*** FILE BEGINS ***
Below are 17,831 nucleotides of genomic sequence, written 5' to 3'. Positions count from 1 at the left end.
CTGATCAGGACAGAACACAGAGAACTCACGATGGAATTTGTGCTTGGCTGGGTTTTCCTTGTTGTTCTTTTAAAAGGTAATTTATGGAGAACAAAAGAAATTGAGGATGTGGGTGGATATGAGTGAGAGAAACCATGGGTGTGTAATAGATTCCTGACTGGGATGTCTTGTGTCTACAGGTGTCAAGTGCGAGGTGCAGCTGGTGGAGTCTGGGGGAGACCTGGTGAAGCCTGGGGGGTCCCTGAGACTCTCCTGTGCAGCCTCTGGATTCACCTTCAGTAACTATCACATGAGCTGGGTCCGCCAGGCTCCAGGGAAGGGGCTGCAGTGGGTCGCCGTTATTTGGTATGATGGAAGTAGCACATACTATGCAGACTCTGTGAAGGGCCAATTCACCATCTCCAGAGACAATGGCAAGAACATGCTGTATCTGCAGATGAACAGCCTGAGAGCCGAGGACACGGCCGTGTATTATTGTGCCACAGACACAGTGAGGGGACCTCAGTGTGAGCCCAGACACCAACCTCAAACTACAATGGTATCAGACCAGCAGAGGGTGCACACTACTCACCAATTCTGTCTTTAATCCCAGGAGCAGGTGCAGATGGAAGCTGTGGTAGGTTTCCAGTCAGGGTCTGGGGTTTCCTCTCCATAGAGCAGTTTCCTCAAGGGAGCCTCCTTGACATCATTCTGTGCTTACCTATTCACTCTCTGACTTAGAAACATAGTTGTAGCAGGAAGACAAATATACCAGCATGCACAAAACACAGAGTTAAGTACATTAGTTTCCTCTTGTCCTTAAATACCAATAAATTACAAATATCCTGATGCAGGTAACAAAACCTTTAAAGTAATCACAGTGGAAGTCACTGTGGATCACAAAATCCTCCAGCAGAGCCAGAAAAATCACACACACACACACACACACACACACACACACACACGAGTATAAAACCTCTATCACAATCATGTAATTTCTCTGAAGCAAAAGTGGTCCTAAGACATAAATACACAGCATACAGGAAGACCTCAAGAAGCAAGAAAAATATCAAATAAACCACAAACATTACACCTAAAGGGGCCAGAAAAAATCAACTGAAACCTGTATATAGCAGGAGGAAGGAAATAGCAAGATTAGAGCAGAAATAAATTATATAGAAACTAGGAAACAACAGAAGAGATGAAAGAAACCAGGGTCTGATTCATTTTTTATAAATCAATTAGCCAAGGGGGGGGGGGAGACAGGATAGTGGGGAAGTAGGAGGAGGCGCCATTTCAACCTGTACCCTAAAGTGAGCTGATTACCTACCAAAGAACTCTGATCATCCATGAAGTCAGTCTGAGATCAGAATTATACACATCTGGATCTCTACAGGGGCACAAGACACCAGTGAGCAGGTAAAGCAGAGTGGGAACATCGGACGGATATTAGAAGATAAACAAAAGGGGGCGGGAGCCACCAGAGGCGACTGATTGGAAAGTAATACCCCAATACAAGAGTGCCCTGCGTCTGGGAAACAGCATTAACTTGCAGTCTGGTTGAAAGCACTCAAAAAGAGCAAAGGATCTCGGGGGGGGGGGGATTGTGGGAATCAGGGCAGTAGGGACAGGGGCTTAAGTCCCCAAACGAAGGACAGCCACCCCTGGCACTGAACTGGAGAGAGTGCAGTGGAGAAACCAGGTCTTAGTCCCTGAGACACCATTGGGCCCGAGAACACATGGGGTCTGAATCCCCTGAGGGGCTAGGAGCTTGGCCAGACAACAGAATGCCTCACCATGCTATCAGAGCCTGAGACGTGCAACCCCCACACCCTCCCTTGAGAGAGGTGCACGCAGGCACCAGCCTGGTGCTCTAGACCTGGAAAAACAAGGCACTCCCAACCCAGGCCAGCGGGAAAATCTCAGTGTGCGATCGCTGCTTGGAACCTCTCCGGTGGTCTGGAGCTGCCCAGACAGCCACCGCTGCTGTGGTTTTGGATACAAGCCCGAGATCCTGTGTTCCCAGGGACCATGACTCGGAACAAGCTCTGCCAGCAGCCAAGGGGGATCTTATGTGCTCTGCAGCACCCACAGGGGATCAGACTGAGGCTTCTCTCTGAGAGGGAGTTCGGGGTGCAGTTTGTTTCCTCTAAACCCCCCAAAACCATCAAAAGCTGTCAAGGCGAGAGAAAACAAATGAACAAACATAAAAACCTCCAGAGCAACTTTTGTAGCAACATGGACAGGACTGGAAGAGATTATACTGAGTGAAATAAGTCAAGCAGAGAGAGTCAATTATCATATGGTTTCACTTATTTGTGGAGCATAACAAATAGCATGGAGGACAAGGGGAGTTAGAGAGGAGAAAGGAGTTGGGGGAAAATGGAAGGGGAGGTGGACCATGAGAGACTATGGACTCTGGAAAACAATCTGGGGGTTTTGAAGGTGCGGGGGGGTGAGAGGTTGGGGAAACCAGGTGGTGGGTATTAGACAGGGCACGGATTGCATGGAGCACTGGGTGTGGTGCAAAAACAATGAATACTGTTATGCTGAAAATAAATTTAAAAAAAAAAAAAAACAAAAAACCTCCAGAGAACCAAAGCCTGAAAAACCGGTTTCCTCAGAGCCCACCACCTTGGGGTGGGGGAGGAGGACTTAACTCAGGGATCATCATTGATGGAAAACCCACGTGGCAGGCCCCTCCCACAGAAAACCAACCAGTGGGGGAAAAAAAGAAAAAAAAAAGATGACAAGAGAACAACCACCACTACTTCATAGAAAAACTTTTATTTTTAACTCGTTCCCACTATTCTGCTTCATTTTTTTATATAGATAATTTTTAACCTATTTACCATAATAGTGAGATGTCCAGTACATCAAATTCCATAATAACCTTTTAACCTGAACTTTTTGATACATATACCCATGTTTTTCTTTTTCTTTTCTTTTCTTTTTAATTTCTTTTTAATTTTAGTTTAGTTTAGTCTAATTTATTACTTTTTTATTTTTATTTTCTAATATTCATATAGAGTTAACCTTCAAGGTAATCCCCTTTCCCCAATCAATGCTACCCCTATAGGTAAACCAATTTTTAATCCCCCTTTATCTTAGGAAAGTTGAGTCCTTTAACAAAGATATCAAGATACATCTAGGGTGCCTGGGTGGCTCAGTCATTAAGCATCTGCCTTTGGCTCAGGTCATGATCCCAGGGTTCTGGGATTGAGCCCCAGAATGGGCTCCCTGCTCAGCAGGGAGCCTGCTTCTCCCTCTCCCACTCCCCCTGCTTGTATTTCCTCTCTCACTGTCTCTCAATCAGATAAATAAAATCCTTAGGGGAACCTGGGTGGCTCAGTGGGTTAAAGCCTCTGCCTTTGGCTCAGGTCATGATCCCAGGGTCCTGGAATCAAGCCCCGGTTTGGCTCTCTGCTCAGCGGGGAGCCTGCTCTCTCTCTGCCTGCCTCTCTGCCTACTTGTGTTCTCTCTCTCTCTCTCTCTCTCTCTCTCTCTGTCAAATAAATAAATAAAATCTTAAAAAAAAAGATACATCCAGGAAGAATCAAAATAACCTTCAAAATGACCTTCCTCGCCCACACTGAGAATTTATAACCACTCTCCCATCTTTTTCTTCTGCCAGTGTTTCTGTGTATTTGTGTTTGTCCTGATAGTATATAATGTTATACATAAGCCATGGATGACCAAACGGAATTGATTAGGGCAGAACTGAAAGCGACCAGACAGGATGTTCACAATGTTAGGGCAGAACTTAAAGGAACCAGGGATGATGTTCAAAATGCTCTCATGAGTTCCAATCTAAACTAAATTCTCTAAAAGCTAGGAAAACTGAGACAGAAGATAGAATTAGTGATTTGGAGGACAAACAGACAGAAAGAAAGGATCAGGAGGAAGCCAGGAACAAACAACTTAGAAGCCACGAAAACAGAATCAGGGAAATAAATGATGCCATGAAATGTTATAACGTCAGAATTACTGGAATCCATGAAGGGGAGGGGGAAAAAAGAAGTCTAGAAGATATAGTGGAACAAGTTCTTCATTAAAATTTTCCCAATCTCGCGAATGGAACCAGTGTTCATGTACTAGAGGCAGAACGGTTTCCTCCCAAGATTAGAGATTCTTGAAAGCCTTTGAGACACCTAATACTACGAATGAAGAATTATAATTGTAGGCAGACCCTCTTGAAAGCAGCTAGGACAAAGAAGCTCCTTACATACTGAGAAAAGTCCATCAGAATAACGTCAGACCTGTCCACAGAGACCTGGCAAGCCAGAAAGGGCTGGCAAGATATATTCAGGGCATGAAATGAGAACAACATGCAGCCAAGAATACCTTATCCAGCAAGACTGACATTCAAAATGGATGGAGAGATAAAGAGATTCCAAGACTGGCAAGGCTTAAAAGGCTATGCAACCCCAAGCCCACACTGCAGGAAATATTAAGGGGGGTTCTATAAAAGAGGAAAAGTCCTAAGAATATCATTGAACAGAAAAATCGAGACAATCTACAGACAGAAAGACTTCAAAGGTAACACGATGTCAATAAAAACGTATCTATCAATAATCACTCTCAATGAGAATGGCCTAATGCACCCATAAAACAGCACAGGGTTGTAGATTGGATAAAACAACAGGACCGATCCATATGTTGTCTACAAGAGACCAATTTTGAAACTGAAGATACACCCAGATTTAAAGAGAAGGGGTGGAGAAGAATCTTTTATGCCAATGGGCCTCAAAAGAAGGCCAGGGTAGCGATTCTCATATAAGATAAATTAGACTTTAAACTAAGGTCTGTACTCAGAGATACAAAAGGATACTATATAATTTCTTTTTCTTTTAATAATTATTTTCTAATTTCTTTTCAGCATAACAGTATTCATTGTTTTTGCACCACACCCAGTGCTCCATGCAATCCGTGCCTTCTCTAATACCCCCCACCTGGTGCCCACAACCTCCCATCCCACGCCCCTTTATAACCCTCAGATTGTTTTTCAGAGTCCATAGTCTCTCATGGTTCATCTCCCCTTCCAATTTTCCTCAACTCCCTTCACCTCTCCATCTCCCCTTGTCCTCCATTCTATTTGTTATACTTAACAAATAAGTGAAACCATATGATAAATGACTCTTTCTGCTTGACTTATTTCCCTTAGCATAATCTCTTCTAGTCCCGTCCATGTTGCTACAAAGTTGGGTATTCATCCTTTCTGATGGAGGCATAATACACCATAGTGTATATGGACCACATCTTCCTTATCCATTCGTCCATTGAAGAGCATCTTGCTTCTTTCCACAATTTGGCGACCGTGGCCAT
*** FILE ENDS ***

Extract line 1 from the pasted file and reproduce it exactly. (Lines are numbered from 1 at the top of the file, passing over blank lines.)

Below are 17,831 nucleotides of genomic sequence, written 5' to 3'. Positions count from 1 at the left end.